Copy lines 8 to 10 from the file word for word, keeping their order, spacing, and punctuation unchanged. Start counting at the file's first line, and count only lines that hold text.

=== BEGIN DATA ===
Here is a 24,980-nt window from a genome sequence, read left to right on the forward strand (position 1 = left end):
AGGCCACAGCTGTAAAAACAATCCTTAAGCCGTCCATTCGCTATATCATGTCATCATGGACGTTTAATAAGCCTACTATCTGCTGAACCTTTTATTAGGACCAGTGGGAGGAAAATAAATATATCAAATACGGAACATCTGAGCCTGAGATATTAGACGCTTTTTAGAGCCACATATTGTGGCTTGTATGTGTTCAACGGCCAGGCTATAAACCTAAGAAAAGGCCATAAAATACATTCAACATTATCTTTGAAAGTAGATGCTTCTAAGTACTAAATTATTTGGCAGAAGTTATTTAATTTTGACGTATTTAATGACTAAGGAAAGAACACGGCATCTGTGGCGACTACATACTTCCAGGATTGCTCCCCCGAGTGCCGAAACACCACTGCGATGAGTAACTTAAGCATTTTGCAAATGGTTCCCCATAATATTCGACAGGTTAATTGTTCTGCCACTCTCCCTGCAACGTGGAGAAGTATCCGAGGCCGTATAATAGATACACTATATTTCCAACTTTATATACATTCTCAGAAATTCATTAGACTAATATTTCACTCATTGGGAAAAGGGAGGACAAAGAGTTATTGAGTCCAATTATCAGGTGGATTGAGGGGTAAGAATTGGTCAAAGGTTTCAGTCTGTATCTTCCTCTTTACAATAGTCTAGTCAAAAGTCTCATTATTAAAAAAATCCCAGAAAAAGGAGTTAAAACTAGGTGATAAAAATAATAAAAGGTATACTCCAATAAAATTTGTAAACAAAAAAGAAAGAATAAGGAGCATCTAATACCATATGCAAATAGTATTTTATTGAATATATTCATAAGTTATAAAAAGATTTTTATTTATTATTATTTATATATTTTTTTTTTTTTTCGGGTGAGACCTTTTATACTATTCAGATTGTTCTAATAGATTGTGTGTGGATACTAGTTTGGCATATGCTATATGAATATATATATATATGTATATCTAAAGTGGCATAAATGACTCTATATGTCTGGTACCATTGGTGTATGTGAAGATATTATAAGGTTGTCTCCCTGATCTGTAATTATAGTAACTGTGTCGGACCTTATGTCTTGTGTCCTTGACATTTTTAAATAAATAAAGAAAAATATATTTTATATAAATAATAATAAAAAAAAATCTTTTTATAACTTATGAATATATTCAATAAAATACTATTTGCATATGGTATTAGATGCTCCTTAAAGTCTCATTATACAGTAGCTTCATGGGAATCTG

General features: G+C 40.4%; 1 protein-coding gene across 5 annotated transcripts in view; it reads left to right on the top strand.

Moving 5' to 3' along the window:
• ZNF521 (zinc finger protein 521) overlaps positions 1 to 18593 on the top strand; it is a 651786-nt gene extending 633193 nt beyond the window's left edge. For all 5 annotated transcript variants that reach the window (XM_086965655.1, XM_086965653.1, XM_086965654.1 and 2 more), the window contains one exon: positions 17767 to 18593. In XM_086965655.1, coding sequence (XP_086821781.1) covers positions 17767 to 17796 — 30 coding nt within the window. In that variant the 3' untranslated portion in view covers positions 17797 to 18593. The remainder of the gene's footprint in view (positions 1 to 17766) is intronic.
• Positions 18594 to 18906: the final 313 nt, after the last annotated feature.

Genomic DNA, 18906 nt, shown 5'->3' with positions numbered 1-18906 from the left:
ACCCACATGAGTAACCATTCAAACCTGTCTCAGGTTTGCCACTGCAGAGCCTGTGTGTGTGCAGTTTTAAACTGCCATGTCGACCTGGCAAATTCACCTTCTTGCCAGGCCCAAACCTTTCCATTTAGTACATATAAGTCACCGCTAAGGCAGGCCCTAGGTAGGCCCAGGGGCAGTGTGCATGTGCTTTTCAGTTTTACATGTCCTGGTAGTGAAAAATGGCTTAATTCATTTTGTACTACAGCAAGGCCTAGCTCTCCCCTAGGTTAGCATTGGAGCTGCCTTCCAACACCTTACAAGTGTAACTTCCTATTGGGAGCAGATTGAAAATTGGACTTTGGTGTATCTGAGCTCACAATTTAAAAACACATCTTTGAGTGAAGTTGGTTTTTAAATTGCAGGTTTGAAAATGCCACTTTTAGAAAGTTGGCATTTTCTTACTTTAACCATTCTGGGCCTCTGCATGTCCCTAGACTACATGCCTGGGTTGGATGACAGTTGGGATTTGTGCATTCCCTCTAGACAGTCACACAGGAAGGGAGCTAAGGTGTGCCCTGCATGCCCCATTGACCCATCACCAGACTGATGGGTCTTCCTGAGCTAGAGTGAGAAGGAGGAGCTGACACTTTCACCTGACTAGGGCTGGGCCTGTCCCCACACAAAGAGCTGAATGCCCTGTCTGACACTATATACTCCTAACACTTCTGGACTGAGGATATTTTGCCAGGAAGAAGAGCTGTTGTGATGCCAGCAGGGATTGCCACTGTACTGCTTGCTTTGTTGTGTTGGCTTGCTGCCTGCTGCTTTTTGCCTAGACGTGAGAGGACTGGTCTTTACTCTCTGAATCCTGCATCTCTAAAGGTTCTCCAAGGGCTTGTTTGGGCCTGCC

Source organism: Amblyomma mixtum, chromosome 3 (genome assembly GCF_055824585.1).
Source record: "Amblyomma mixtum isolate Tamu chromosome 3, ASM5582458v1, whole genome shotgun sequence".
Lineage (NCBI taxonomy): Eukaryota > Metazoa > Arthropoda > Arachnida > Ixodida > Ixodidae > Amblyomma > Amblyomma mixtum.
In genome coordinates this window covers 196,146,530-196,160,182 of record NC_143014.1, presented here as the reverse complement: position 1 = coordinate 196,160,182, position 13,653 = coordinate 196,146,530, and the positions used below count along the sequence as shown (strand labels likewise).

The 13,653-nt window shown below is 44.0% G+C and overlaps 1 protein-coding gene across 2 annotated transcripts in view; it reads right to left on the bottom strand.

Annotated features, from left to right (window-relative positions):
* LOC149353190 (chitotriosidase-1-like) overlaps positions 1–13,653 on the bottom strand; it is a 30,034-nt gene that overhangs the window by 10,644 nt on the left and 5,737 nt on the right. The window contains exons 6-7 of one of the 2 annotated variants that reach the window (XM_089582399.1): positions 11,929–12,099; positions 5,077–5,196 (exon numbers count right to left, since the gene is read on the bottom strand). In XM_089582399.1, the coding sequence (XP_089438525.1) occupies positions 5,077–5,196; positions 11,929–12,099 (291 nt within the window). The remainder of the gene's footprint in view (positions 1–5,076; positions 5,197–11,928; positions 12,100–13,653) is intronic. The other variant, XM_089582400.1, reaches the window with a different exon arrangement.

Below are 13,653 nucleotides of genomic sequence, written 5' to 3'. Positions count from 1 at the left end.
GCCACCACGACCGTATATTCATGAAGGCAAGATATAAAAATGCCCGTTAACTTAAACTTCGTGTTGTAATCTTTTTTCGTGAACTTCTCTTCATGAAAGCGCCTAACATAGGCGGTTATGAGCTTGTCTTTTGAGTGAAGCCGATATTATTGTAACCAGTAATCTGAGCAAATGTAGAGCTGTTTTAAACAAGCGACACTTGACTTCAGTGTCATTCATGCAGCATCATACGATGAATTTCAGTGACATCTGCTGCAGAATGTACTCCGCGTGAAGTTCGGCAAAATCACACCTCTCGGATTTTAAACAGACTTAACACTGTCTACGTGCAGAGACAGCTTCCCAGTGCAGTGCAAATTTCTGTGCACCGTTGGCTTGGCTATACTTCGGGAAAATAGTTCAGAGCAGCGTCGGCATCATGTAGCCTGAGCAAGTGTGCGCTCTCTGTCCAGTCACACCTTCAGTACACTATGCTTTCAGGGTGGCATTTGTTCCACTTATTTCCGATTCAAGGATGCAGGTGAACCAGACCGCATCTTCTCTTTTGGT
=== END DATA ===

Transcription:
ACCCACATGAGTAACCATTCAAACCTGTCTCAGGTTTGCCACTGCAGAGCCTGTGTGTGTGCAGTTTTAAACTGCCATGTCGACCTGGCAAATTCACCTTCTTGCCAGGCCCAAACCTTTCCATTTAGTACATATAAGTCACCGCTAAGGCAGGCCCTAGGTAGGCCCAGGGGCAGTGTGCATGTGCTTTTCAGTTTTACATGTCCTGGTAGTGAAAAATGGCTTAATTCATTTTGTACTACAGCAAGGCCTAGCTCTCCCCTAGGTTAGCATTGGAGCTGCCTTCCAACACCTTACAAGTGTAACTTCCTATTGGGAGCAGATTGAAAATTGGACTTTGGTGTATCTGAGCTCACAATTTAAAAACACATCTTTGAGTGAAGTTGGTTTTTAAATTGCAGGTTTGAAAATGCCACTTTTAGAAAGTTGGCATTTTCTTACTTTAACCATTCTGGGCCTCTGCATGTCCCTAGACTACATGCCTGGGTTGGATGACAGTTGGGATTTGTGCATTCCCTCTAGACAGTCACACAGGAAGGGAGCTAAGGTGTGCCCTGCATGCCCCATTGACCCATCACCAGACTGATGGGTCTTCCTGAGCTAGAGTGAGAAGGAGGAGCTGACACTTTCACCTGACTAGGGCTGGGCCTGTCCCCACACAAAGAGCTGAATGCCCTGTCTGACACTATATACTCCTAACACTTCTGGACTGAGGATATTTTGCCAGGAAGAAGAGCTGTTGTGATGCCAGCAGGGATTGCCACTGTACTGCTTGCTTTGTTGTGTTGGCTTGCTGCCTGCTGCTTTTTGCCTAGACGTGAGAGGACTGGTCTTTACTCTCTGAATCCTGCATCTCTAAAGGTTCTCCAAGGGCTTGTTTGGGCCTGCC

Source organism: Amblyomma mixtum, chromosome 3 (genome assembly GCF_055824585.1).
Source record: "Amblyomma mixtum isolate Tamu chromosome 3, ASM5582458v1, whole genome shotgun sequence".